The changes in the transit system come at a time when the city is trying to encourage people, especially University of Florida students, to ride the bus and leave the car at home, at least once in a while. UF students voted in a straw poll last spring that they would be willing to pay an extra dollar in Activity and Service Fees to be able to ride an improved transit system for free. But how do you improve a system if you don't have the funds to do it? At least two speakers, myself included, urged the commission to seek additional revenue sources in order to increase its funding to RTS. If this commission is truly committed to improving transit and increasing ridership as it has previously indicated, it has no choice but to increase its fiscal support to the system. The county commission also has a responsibility to increase funding to RTS as well as increase funding to transportation disadvantaged programs. At least the city's funding has remained fairly steady while the county's funding to RTS has been reduced over the last couple years. It would seem then, that any cuts that were to be made should be made in areas that serve unincorporated areas of the county (read: Tower Road). Given the current makeup of the county commission, any increase in funding seems out of the question, even if citizens in affected areas of the county make their concerns known at every county commission meeting from now until next year. But that's another story altogether.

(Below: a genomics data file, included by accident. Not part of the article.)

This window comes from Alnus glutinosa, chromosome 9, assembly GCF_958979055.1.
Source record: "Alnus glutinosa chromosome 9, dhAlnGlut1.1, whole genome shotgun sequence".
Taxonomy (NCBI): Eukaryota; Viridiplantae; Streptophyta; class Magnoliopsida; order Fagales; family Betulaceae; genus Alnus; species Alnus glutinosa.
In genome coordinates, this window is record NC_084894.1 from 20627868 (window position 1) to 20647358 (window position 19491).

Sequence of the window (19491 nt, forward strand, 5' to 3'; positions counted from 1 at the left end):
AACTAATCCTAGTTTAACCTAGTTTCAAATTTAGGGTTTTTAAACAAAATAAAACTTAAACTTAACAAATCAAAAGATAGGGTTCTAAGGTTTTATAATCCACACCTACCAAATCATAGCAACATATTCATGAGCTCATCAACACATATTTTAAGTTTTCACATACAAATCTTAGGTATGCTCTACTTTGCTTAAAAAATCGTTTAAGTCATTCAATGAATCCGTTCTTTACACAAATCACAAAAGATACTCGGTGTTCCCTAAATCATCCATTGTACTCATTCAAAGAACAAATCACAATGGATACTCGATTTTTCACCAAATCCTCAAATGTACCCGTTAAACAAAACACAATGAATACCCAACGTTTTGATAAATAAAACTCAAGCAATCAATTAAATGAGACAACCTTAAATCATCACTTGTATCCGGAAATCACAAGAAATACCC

After the public comment period, City Manager Wayne Bowers proposed to the commission that they accept the cuts in main bus service but keep the minibus service intact for the first quarter of this fiscal year, saying that "I'm sure we can find the necessary funds to keep this going" while working closely with CTS to ensure a quick and easy transition from RTS to CTS. Those in attendance nearly erupted in cheers upon hearing this idea. Commissioner Pegeen Hanrahan alternatively proposed making no changes at all, saying "I'm sure that if we can find the funds for the first quarter of minibus service, we can find them for the main bus service as well." Other commissioners, however, were not eager to put themselves in a position to be forced to find the money during upcoming budget hearings and the final vote was to accept the main bus changes but to leave minibus service intact.

You have to notice the difference between the county commission and the city commission when it comes to citizen input. It is clear that the city commission would have probably accepted the proposed changes had it not been for the comments from affected citizens at this public hearing. The county commission, on the other hand, with the notable exception of Commissioner Penny Wheat, may have listened to comment for two hours but would have already made up its collective mind before the meeting. This group makes one feel that it is a privilege, not a right, to address the county commission on a public issue. Perhaps they will begin to charge a fee for it.